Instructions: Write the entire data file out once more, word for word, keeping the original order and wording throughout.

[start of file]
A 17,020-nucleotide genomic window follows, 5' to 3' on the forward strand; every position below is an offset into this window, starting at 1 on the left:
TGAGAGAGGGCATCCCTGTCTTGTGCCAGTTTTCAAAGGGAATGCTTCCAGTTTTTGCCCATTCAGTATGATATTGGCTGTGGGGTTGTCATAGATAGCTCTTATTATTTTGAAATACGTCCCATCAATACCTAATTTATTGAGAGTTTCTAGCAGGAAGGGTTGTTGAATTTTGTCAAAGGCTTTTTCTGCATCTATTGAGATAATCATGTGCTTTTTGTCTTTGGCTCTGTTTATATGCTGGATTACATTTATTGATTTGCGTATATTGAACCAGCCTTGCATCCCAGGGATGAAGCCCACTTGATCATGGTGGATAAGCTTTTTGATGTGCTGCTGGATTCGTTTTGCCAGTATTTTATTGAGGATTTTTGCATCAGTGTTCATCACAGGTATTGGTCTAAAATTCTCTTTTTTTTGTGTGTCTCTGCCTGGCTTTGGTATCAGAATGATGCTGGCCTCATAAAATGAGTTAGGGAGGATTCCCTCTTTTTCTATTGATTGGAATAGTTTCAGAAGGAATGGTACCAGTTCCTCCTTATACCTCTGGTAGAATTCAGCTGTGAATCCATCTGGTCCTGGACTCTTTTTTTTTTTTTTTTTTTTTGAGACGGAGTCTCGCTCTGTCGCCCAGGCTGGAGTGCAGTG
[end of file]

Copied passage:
A 17,020-nucleotide genomic window follows, 5' to 3' on the forward strand; every position below is an offset into this window, starting at 1 on the left:
TGAGAGAGGGCATCCCTGTCTTGTGCCAGTTTTCAAAGGGAATGCTTCCAGTTTTTGCCCATTCAGTATGATATTGGCTGTGGGGTTGTCATAGATAGCTCTTATTATTTTGAAATACGTCCCATCAATACCTAATTTATTGAGAGTTTCTAGCAGGAAGGGTTGTTGAATTTTGTCAAAGGCTTTTTCTGCATCTATTGAGATAATCATGTGCTTTTTGTCTTTGGCTCTGTTTATATGCTGGATTACATTTATTGATTTGCGTATATTGAACCAGCCTTGCATCCCAGGGATGAAGCCCACTTGATCATGGTGGATAAGCTTTTTGATGTGCTGCTGGATTCGTTTTGCCAGTATTTTATTGAGGATTTTTGCATCAGTGTTCATCACAGGTATTGGTCTAAAATTCTCTTTTTTTTGTGTGTCTCTGCCTGGCTTTGGTATCAGAATGATGCTGGCCTCATAAAATGAGTTAGGGAGGATTCCCTCTTTTTCTATTGATTGGAATAGTTTCAGAAGGAATGGTACCAGTTCCTCCTTATACCTCTGGTAGAATTCAGCTGTGAATCCATCTGGTCCTGGACTCTTTTTTTTTTTTTTTTTTTTTGAGACGGAGTCTCGCTCTGTCGCCCAGGCTGGAGTGCAGTG